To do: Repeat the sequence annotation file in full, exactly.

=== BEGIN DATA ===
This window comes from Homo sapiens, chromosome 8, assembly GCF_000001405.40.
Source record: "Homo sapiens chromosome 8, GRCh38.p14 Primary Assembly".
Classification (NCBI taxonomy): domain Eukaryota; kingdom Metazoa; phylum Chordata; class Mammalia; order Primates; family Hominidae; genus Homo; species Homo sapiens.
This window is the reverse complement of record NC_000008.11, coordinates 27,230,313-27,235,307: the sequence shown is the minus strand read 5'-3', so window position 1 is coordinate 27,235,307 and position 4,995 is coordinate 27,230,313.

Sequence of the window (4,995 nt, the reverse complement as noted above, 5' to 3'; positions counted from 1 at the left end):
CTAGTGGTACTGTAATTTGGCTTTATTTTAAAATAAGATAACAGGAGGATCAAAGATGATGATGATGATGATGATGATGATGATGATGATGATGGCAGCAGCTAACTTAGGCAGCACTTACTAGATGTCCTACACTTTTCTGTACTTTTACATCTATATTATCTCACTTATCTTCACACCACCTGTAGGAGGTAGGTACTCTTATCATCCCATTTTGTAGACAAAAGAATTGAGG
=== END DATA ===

This window comes from Homo sapiens, chromosome 8, assembly GCF_000001405.40.
Source record: "Homo sapiens chromosome 8, GRCh38.p14 Primary Assembly".
Classification (NCBI taxonomy): domain Eukaryota; kingdom Metazoa; phylum Chordata; class Mammalia; order Primates; family Hominidae; genus Homo; species Homo sapiens.
This window is the reverse complement of record NC_000008.11, coordinates 27,230,313-27,235,307: the sequence shown is the minus strand read 5'-3', so window position 1 is coordinate 27,235,307 and position 4,995 is coordinate 27,230,313.

Sequence of the window (4,995 nt, the reverse complement as noted above, 5' to 3'; positions counted from 1 at the left end):
CTAGTGGTACTGTAATTTGGCTTTATTTTAAAATAAGATAACAGGAGGATCAAAGATGATGATGATGATGATGATGATGATGATGATGATGATGGCAGCAGCTAACTTAGGCAGCACTTACTAGATGTCCTACACTTTTCTGTACTTTTACATCTATATTATCTCACTTATCTTCACACCACCTGTAGGAGGTAGGTACTCTTATCATCCCATTTTGTAGACAAAAGAATTGAGG